More than 24 hours of emotional turmoil won’t stop Adriana Buccianti on her mission to fulfil the promise she made more seven years ago – that she would use her son’s death as a catalyst for change.
She returned home on Thursday evening to find her house trashed and possessions stolen, including the ashes of her 34-year-old son Daniel Buccianti, who died at Lexton’s Rainbow Serpent Festival after a combined drug overdose in 2012.
“It felt the same way it felt when the police came to tell me he died,” Ms Buccianti said of the moment she realised her son’s ashes were stolen from her Wollert home.
“My brain was going a thousand miles an hour but my body was in slow motion. I was just stunned.”
By Friday afternoon she was gifted some feeling of relief. She received a phone call from a sergeant at Melton Police Station who said they had found Daniel’s ashes.
The plastic box containing the ashes, wrapped in a cover made from Daniel’s favourite jeans, was found in a recycling bin outside a home in Melton, along with a wallet and pension card which had belonged to Ms Buccianti’s deceased father.
Although feeling distraught and emotionally drained when she spoke to The Courier on Friday, Ms Buccianti said she would continue to push for pill testing in Victoria, to ensure her son’s death was not in vain.
She has been vocal in the campaign for pill testing in recent years and continues to attend the Rainbow Serpent Festival.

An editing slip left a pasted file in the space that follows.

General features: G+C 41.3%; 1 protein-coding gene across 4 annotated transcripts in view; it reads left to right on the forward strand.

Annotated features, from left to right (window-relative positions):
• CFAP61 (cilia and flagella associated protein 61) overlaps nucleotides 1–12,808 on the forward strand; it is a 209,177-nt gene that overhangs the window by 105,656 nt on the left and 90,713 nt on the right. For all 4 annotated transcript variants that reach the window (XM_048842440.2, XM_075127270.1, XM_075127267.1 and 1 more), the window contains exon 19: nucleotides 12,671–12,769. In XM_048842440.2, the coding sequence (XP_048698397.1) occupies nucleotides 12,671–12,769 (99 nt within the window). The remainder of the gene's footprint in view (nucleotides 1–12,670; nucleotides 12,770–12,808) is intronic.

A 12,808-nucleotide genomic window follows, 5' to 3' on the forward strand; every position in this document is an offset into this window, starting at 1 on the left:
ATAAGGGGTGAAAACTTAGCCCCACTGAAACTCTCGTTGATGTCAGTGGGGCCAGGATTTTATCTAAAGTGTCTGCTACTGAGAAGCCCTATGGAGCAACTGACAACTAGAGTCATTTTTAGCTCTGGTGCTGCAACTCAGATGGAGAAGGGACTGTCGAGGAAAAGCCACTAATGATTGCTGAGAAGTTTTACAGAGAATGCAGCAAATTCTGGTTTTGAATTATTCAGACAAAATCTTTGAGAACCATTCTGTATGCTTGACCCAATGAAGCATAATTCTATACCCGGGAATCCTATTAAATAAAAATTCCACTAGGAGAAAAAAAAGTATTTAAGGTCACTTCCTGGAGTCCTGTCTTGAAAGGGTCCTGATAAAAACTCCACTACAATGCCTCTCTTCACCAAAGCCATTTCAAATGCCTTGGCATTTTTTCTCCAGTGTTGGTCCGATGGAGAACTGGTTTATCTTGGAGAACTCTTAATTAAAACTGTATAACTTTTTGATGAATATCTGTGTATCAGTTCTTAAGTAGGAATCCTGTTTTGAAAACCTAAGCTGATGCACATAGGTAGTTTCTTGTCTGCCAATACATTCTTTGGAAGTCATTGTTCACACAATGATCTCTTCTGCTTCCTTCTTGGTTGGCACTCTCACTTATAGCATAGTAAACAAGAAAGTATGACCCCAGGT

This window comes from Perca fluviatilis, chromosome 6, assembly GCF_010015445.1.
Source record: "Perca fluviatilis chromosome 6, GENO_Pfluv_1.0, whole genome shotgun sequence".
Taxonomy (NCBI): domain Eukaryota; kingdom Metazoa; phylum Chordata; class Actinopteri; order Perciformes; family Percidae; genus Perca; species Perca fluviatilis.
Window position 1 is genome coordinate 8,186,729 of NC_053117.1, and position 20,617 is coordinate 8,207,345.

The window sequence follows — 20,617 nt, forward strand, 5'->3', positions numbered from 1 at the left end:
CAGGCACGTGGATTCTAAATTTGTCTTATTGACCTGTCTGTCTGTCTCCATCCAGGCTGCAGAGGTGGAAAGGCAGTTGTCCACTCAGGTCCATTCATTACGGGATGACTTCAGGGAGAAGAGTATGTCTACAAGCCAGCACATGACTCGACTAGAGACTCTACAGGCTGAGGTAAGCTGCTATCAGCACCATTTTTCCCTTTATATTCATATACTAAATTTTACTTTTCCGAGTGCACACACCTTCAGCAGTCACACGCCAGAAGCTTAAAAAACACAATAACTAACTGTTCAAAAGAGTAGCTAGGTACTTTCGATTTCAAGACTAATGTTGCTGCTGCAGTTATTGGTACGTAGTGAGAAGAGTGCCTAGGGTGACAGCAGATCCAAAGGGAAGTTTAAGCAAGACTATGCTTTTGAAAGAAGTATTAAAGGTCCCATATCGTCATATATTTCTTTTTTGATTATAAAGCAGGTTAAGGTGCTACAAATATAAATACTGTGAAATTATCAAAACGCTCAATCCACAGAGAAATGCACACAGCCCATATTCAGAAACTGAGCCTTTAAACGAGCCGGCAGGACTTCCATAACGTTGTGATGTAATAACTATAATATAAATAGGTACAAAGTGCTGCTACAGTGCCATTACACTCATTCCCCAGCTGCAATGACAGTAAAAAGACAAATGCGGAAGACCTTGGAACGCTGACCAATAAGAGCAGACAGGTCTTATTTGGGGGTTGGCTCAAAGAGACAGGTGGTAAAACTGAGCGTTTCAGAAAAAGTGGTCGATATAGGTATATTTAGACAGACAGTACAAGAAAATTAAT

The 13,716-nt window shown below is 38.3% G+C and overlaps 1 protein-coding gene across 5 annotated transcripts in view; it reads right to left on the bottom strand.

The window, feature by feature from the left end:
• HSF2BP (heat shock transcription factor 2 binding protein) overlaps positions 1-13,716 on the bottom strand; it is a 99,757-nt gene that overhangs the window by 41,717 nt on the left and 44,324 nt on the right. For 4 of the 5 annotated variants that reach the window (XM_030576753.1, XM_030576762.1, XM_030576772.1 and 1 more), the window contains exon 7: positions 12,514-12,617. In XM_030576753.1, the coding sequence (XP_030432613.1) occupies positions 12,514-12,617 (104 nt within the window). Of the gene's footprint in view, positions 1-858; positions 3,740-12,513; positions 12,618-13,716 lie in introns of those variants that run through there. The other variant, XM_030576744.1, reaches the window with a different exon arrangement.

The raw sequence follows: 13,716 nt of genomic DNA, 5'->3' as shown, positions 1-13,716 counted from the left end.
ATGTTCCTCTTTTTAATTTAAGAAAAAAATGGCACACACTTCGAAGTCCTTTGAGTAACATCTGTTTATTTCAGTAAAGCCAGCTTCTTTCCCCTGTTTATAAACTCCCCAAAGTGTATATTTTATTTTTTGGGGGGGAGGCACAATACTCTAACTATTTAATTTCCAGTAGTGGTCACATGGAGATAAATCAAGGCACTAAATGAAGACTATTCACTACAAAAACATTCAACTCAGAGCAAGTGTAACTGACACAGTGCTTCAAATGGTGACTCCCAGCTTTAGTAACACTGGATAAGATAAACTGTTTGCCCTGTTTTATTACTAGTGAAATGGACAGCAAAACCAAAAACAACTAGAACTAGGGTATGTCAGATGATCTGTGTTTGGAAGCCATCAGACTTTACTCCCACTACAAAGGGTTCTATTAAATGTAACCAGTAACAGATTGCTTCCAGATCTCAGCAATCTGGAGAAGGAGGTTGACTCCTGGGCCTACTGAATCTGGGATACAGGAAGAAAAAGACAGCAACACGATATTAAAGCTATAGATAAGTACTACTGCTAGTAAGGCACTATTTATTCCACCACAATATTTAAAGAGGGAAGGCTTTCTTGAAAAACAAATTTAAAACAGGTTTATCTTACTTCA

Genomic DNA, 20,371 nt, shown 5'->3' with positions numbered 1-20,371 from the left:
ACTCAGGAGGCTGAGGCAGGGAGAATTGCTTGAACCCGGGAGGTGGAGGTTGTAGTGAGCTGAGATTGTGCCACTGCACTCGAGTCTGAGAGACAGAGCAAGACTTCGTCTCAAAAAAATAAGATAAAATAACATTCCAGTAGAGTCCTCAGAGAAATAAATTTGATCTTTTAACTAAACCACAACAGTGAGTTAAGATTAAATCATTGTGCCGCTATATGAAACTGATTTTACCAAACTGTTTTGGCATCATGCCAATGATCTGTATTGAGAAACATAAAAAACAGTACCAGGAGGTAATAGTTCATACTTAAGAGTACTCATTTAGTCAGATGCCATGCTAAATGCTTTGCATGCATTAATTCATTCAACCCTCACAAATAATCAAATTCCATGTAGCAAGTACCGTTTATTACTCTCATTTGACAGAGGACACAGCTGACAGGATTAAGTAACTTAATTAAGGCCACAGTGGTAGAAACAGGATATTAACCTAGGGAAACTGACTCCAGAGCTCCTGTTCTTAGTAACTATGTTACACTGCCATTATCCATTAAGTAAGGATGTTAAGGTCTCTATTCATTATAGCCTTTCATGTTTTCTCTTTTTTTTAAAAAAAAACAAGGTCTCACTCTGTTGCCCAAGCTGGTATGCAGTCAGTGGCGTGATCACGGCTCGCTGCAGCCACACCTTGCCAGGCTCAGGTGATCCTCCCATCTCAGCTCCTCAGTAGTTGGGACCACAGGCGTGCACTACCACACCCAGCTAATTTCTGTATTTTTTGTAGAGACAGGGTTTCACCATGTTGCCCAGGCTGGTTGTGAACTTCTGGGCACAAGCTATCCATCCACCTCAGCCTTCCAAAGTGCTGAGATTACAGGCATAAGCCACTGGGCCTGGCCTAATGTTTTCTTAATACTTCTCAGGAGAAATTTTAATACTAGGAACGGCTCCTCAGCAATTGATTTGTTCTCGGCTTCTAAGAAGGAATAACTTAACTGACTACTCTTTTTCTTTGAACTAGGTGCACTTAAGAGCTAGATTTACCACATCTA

“I think the universe is just testing me once more. I am going to continue (pushing for pill testing) because it is my son’s legacy. He can’t just be a statistic, a point in time that people will just forget. We have to push with this to keep other people safe.”
He can’t just be a statistic that people will forget.Adriana Buccianti
Ms Buccianti didn’t attend Rainbow Serpent Festival this year because of the extreme heat, but said she would certainly be in attendance next year. She remains in contact with the festival organisers in discussions on pill testing and remains hopeful it will be introduced in coming years.
“I most certainly hope that whoever is in government by the end of the year when we have the state election that they are progressive enough to think this (pill testing) is a step forward in harm reduction. It is a step forward, it is not a step back,” she said.
“We have to work as a community, and that was proven today (Friday) when that lady looked in the bin. She could have said ‘well really, who cares’. But she was vigilant enough to go in there, pick the ashes up, ring the police and reunite a grieving mother with her deceased son’s ashes. I can’t thank her enough.”
Police continue to investigate the burglary.